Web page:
Empty mixture into a bowl and mix in 1/3 cup of the bread crumbs. Heat some olive or grapeseed oil in a frying pan on medium heat. Using your hands, form the mixture into patties, then coat both sides with remaining bread crumbs by gently pressing each side of the patty on a plate of the crumbs. Place on the hot pan and cook for 5-7 minutes until brown and crispy. Gently flip burgers and cook on the other side for another 3 minutes. Remove and serve!

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Soft Places (and Power Snacks)

Sometimes those people, places and things that we rely on in our lives, that we hold as solid and use to help us steady ourselves, sometimes they give way.

We look for a soft place to land only to fall flat on our butts on hard ground. This last week, a couple of my ‘soft places’ became hard, cold, painful even. But here’s where the beautiful part comes in. Sometimes those soft places can show up unexpectedly or be found in a place where we never before thought to look. As much as falling hard on our butts can make us want to pull back and shutdown, we still need to keep showing up.

If we don’t show up, we might miss the kind smile of a stranger, the gentle reassurance from a colleague (thanks KO), or a hug offered up when least expected.

Keep feeling. Allocate some time to it. Give that to yourself. But keep SHOWING UP. Through the pain of the last week, there has been tremendous beauty. Just when we feel like we are quite alone in the world, it is then we are shown that we never truly are. It might not be in the way we are used to being shown, but a soft place is still a soft place.

So in the name of feeling very “raw,” here’s a fantastic recipe, shared by a very Undiva friend of mine, sure to nourish in times when cooking feels like the last thing we want to do. AND, they’re soft!

Power Snacks

1 cup all natural peanut butter

1 cup agave nectar

2 cups rolled oats

1 cup brown rice crisps (like Rice Krispies, but made with brown rice. They can be found in the organic or all-natural section of your grocery store)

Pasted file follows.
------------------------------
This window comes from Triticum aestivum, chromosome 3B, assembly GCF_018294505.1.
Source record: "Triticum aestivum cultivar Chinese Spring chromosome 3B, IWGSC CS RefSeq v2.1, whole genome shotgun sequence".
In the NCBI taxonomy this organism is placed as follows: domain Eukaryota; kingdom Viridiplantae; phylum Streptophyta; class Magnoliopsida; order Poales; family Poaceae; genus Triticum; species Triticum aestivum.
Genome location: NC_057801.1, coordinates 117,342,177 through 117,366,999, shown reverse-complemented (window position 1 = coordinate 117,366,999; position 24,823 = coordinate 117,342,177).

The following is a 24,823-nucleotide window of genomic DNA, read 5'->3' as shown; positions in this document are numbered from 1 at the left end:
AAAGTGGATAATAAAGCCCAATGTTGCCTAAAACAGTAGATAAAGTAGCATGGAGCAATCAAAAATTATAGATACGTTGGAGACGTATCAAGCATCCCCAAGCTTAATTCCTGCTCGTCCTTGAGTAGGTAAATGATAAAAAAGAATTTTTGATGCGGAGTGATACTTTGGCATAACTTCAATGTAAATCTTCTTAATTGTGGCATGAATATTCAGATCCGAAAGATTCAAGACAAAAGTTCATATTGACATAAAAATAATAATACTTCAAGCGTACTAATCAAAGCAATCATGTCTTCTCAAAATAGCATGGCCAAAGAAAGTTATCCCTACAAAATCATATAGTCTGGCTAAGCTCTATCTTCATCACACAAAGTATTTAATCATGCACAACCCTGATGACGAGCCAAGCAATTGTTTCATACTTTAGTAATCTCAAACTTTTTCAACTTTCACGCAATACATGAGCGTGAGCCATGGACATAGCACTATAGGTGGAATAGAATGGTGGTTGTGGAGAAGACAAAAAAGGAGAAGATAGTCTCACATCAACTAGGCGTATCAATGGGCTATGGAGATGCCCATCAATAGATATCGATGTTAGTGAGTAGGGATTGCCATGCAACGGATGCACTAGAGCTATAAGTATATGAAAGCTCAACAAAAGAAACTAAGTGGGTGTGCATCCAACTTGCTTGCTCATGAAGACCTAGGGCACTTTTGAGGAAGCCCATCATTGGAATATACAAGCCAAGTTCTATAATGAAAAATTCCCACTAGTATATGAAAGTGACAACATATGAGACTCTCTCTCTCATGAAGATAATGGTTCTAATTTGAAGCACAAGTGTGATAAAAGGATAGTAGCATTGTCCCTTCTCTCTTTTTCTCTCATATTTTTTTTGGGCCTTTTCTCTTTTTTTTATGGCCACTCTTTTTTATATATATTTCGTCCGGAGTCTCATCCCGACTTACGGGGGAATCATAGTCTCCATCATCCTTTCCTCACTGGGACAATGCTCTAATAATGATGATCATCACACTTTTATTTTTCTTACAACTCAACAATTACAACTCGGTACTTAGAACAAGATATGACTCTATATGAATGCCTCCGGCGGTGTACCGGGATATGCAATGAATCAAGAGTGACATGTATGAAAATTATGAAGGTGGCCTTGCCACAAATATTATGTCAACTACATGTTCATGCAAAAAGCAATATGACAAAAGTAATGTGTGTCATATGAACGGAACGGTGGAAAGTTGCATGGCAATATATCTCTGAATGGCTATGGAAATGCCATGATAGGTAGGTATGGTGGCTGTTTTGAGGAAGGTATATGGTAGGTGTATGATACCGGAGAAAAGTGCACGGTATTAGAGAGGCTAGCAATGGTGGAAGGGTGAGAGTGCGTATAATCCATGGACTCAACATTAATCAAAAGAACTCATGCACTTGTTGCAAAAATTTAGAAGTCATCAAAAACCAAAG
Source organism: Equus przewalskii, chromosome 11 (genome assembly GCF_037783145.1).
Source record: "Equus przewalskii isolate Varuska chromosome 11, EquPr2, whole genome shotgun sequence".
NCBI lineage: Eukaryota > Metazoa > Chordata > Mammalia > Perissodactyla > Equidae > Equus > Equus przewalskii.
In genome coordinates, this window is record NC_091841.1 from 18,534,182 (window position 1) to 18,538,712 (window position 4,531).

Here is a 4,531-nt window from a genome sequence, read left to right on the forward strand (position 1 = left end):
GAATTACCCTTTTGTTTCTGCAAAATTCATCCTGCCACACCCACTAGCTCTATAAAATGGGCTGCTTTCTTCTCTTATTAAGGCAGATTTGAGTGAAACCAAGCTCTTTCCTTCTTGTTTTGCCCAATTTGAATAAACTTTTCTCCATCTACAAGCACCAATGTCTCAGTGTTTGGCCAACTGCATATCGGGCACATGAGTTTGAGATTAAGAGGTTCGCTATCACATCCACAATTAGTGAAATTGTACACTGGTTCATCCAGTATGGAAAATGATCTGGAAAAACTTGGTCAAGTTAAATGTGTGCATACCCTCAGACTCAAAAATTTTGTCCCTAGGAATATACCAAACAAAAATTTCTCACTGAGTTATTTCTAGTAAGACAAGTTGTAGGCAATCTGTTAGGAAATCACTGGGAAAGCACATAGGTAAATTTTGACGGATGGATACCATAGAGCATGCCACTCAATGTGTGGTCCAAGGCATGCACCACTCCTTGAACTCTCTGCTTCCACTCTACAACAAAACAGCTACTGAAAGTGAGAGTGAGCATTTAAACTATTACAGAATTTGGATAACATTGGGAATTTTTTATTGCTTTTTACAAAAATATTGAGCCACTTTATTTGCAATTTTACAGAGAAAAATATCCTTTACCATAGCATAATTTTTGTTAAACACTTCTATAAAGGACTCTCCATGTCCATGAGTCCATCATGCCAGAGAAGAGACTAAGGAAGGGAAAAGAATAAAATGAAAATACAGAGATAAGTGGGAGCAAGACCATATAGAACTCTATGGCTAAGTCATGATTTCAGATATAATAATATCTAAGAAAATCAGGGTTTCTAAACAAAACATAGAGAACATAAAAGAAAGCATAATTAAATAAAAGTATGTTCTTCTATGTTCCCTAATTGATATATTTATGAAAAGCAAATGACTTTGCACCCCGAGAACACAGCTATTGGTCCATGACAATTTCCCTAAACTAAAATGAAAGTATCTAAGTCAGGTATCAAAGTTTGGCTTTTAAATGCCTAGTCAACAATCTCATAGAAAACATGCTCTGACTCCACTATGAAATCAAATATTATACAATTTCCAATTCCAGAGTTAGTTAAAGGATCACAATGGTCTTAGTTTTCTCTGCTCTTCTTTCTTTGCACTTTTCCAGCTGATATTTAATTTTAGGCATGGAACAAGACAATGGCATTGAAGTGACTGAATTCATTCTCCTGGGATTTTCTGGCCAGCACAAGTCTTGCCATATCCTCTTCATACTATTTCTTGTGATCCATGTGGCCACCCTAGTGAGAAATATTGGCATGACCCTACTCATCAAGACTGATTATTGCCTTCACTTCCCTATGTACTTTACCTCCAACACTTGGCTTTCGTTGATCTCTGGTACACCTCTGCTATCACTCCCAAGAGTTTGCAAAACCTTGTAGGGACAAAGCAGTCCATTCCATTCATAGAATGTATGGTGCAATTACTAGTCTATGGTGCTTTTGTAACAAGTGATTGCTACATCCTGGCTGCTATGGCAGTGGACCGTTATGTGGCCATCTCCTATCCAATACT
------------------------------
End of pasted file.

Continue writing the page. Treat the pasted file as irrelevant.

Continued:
1/2 cup dried fruit of your choice.

1/2 cup raw pumpkin seeds

1/2 cup sunflower seeds

1/2 cup coconut

In a large bowl, mix together peanut butter and agave nectar until smooth. Add all other ingredients, and stir until everything is evenly coated. Roll into 2 inch balls, and place into a muffin cup. Let air dry for a few hours. Makes about 20.

Beet and Yam Kale Salad with Spicy Tahini Dressing

So I’ve been dabbling in “kale” lately…that’s right, kale. The dark green, hefty, looking leafy stalks found in the lettuce section. Kale doesn’t just look like it’s good for you, it actually FEELS like it’s good for you with every bite! Having just picked up some yams and beets as well, I decided to combine my favourite veggies into a one-bowl phenomenon. Here is what transpired:

1 medium sized yam, chopped and roasted with olive oil
2 medium sized beets, chopped and roasted with olive oil
1/2 a bunch of kale, washed and torn into bite-sized pieces
A handful of dried goji berries (or cranberries would do)
A handful of baby carrots

For the dressing:
1/2 cup tahini
1/2 cup water
1 tbsp miso
2 tbsp nutritional yeast
pinch of cayenne pepper
juice of 1/2 lemon
1 tbsp of rice vinegar
1 small clove of minced/grated garlic
–whisk above together in a bowl, add water until desire consistency is reached and dressing is smooth.

Place Kale in a bowl, drizzle with dressing. Then place the rest of the ingredients on top and drizzle with more dressing. Stir and enjoy!

This salad (that I’m eating right now!) feels like such a treat! Should make enough for one big bowlful with lots of dressing to spare.

Enjoy my friends!